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Dr. Strangelove or: How I Learned to Stop Worrying and Love the Bomb (1964)

PG | | Comedy | 29 January 1964 (USA)
An insane general triggers a path to nuclear holocaust that a war room full of politicians and generals frantically try to stop.

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(screenplay), (screenplay) | 2 more credits »
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Top Rated Movies #53 | Nominated for 4 Oscars. Another 13 wins & 6 nominations. See more awards »

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Cast

Cast overview, first billed only:
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Frank Berry ...
Lt. Dietrich
Robert O'Neil ...
Adm. Randolph
Glenn Beck ...
Lt. Kivel (as Glen Beck)
Roy Stephens ...
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Capt. 'Ace' Owens
Hal Galili ...
Burpelson AFB Defense Team Member
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Storyline

Paranoid Brigadier General Jack D. Ripper of Burpelson Air Force Base, believing that fluoridation of the American water supply is a Soviet plot to poison the U.S. populace, is able to deploy through a back door mechanism a nuclear attack on the Soviet Union without the knowledge of his superiors, including the Chair of the Joint Chiefs of Staff, General Buck Turgidson, and President Merkin Muffley. Only Ripper knows the code to recall the B-52 bombers and he has shut down communication in and out of Burpelson as a measure to protect this attack. Ripper's executive officer, RAF Group Captain Lionel Mandrake (on exchange from Britain), who is being held at Burpelson by Ripper, believes he knows the recall codes if he can only get a message to the outside world. Meanwhile at the Pentagon War Room, key persons including Muffley, Turgidson and nuclear scientist and adviser, a former Nazi named Dr. Strangelove, are discussing measures to stop the attack or mitigate its blow-up into an all ... Written by Huggo

Plot Summary | Plot Synopsis

Taglines:

the wild hot-line suspense comedy See more »

Genres:

Comedy

Motion Picture Rating (MPAA)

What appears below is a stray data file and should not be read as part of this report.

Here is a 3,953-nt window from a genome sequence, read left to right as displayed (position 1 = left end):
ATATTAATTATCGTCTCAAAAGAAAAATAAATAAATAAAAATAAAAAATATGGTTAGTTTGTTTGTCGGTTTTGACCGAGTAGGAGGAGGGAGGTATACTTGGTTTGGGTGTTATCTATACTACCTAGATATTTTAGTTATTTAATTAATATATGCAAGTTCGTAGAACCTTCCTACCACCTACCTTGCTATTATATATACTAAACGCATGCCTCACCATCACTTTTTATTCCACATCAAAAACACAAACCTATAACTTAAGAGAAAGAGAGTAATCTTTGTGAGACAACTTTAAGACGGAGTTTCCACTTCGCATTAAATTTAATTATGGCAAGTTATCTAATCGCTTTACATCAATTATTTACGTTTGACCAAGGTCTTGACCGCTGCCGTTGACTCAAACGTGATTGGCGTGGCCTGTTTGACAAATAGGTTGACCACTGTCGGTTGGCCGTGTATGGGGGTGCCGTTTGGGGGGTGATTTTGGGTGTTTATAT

Rated PG for thematic elements, some violent content, sexual humor and mild language | See all certifications »

Parents Guide:

 »
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Details

Country:

|

Language:

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Release Date:

29 January 1964 (USA)  »

Also Known As:

A Delicate Balance of Terror  »

Filming Locations:

 »

Box Office

Budget:

$1,800,000 (estimated)
 »

Company Credits

Show detailed on  »

Technical Specs

Runtime:

Sound Mix:

(Westrex Recording System)

Aspect Ratio:

1.66 : 1
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Did You Know?

Trivia

Stanley Kubrick chose Ken Adam as production designer after having been impressed with his work on Dr. No (1962). See more »

Goofs

When General Ripper issues the attack plan he calls it "attack plan R, R as in Robert." The correct phonetic alphabet for "R" is "Romeo." Later, on the B-52, the correct term is used. See more »

Quotes

[first lines]
Narrator: For more than a year, ominous rumors had been privately circulating among high-level Western leaders that the Soviet Union had been at work on what was darkly hinted to be the ultimate weapon: a doomsday device. Intelligence sources traced the site of the top secret Russian project to the perpetually fog-shrouded wasteland below the Arctic peaks of the Zhokhov Islands. What they were building or why it should be located in such a remote and desolate place no one could say.
See more »

Crazy Credits

The screenplay title is incorrectly spelled. It reads: 'Base' on the book "Red Alert" by Peter George. This is pointed out on the DVD supplement about the making of the film. See more »

Connections

Spoofed in Evil Dead II (1987) See more »

Soundtracks

Try a Little Tenderness
(1932) (uncredited)
Music by Harry M. Woods, Reginald Connelly, and Jimmy Campbell
Arranged by Laurie Johnson
Performed by Studio Orchestra during the opening credits
See more »

Frequently Asked Questions

See more (Spoiler Alert!) »

User Reviews

Truly, an incredible and innovative movie
26 June 2001 | by (Armenia) – See all my reviews

Stanley Kubrick's first and only comedic masterpiece is still the finest ever made. I love everything in the movie: the brilliant acting, sensational script, flawless direction, and even those quirky visual effects. Not only was this film hilarious, it was a breakthrough for the entire film industry when first released. In addition to it's amazing satirical basis, the film also played a major role in how films were advertised and marketed... as if Peter Seller's performance wasn't enough! The sets were also very convincing and just plain great! So realistic in fact, that the FBI almost investigated how they got the B-52 Bomber replicated to near perfection!

In the end, 'Dr. Strangelove: or How I Learned to Stop Worrying and Love the Bomb' is the best comedy. It's also another milestone in film making and another reason to be astonished when looking at the work of Stanley Kubrick.

An obvious perfect ***** / *****


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